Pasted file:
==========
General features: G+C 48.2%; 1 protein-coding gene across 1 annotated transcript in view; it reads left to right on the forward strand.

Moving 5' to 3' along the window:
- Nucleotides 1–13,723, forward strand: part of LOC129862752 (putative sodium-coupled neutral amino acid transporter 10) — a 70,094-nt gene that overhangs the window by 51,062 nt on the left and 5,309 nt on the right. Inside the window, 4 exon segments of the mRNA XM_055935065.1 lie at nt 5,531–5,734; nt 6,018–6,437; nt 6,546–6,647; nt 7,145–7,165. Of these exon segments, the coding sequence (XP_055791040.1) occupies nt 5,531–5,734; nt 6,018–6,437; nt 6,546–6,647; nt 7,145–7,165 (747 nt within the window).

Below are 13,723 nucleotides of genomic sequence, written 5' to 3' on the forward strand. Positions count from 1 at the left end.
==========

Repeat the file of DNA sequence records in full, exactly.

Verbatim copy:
General features: G+C 48.2%; 1 protein-coding gene across 1 annotated transcript in view; it reads left to right on the forward strand.

Moving 5' to 3' along the window:
- Nucleotides 1–13,723, forward strand: part of LOC129862752 (putative sodium-coupled neutral amino acid transporter 10) — a 70,094-nt gene that overhangs the window by 51,062 nt on the left and 5,309 nt on the right. Inside the window, 4 exon segments of the mRNA XM_055935065.1 lie at nt 5,531–5,734; nt 6,018–6,437; nt 6,546–6,647; nt 7,145–7,165. Of these exon segments, the coding sequence (XP_055791040.1) occupies nt 5,531–5,734; nt 6,018–6,437; nt 6,546–6,647; nt 7,145–7,165 (747 nt within the window).

Below are 13,723 nucleotides of genomic sequence, written 5' to 3' on the forward strand. Positions count from 1 at the left end.